Sunday, April 7, 2019

A Layman’s Look at Collective Security

Jorge Dominguez currently focuses on his work in comparative politics and international relations in Latin America. Until his retirement in 2018, he served Harvard University since 1972 as a professor as well as director and chair of various departments. Among Jorge Dominguez's achievements is his involvement in the World Peace Foundation as a member of the Steering Committee for the project on Collective Securities in the Americas.

Collective security is the term used for different states' collective efforts to attempt to prevent or mitigate wars. The expression was first coined in the 1930s. In a collective security arrangement, the security of every member state becomes a concern for all member states. As a result, all member states act together to deal with the threat.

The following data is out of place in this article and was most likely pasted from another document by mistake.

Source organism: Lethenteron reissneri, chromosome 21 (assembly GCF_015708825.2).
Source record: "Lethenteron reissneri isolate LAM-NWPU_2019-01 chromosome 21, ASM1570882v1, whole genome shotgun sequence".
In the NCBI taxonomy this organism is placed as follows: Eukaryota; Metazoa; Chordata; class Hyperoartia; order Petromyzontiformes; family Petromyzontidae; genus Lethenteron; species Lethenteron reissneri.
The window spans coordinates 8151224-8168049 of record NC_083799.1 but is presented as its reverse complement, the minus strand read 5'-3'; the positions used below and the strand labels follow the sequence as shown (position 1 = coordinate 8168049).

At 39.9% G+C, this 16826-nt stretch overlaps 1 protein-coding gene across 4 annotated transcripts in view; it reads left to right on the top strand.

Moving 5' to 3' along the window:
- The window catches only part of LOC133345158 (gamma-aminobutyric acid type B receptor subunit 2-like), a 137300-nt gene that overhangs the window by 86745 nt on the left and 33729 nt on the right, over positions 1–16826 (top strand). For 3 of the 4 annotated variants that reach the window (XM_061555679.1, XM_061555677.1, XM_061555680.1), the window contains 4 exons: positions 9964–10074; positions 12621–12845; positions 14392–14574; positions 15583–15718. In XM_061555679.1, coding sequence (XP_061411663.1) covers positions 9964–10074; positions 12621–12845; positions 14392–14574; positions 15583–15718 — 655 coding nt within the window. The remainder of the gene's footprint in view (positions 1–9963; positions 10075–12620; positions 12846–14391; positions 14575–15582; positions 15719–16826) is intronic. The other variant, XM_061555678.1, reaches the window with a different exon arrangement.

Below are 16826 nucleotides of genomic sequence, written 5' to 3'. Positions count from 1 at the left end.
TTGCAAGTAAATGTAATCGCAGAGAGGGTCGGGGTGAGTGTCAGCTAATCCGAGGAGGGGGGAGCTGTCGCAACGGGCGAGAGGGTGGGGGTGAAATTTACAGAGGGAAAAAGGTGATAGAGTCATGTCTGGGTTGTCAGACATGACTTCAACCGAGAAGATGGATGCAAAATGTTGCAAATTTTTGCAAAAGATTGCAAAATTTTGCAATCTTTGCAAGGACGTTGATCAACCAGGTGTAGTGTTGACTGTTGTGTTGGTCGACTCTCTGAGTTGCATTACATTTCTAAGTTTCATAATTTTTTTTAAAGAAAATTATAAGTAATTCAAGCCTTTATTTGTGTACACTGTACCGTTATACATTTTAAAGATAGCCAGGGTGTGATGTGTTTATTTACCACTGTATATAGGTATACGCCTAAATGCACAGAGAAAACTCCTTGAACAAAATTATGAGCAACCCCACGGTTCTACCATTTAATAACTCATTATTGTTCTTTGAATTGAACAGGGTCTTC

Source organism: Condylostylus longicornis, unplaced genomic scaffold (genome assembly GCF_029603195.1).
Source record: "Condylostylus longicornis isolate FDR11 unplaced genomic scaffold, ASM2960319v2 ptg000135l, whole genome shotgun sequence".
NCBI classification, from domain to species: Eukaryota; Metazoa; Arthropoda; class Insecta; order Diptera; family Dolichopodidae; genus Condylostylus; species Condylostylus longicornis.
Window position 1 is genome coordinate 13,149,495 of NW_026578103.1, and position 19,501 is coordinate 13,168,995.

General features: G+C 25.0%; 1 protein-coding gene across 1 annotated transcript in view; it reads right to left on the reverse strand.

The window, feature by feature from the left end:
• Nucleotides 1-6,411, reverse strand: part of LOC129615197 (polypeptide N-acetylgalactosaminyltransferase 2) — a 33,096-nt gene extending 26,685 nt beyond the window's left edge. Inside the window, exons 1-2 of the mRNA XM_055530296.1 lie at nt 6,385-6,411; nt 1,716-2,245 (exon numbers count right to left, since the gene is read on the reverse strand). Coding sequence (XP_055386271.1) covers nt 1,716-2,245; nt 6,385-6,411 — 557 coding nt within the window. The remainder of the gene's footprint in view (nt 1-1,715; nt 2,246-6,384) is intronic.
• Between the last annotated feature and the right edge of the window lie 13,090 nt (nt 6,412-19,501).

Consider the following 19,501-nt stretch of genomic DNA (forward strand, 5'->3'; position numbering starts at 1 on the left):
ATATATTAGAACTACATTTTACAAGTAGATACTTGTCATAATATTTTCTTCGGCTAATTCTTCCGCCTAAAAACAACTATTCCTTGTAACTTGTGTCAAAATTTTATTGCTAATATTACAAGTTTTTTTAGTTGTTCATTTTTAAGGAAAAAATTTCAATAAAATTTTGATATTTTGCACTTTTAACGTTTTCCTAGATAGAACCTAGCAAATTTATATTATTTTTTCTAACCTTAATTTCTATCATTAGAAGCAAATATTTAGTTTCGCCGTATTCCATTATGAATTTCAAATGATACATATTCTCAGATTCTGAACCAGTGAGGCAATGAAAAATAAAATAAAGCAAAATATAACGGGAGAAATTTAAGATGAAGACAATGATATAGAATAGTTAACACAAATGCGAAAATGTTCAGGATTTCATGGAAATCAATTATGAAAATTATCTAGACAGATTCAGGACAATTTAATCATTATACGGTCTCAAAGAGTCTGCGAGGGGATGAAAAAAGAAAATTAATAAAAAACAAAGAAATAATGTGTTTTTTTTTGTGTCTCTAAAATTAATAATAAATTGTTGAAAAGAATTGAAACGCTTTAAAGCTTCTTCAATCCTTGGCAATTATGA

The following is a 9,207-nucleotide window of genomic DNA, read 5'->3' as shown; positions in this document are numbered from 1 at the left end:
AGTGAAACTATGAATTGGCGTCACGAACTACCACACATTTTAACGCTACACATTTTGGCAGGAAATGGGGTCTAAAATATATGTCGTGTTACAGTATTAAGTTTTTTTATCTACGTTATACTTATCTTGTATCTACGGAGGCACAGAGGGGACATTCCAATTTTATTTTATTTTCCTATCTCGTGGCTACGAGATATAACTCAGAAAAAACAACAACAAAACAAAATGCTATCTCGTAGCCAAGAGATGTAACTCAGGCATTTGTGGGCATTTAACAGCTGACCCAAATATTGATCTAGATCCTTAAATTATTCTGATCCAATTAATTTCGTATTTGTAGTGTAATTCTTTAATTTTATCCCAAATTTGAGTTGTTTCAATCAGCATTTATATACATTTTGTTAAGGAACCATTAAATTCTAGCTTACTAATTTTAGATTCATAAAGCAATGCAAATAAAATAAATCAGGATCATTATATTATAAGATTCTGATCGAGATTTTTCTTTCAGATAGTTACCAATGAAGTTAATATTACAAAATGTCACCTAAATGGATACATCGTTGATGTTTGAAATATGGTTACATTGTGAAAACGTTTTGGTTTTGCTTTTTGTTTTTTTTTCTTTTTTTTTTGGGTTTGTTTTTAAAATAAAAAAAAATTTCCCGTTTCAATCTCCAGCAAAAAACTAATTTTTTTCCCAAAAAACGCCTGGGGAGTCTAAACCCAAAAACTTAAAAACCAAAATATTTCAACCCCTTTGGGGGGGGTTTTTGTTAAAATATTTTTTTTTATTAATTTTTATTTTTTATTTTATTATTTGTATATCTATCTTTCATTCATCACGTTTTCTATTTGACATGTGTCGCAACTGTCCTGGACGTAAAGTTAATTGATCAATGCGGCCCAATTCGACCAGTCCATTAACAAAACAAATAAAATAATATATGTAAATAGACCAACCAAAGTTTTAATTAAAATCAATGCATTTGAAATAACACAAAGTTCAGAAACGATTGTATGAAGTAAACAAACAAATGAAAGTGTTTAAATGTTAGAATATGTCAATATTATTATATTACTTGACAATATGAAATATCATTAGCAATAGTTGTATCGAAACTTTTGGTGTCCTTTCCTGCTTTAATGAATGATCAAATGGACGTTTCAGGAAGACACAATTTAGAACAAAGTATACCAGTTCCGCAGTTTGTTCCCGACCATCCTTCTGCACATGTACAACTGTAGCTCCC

Collective security is considered to be the most viable approach in order to achieve international peace, as it is designed to protect not just one state but all states part of the agreement. The United Nations and League of Nations were both founded on the collective security principle.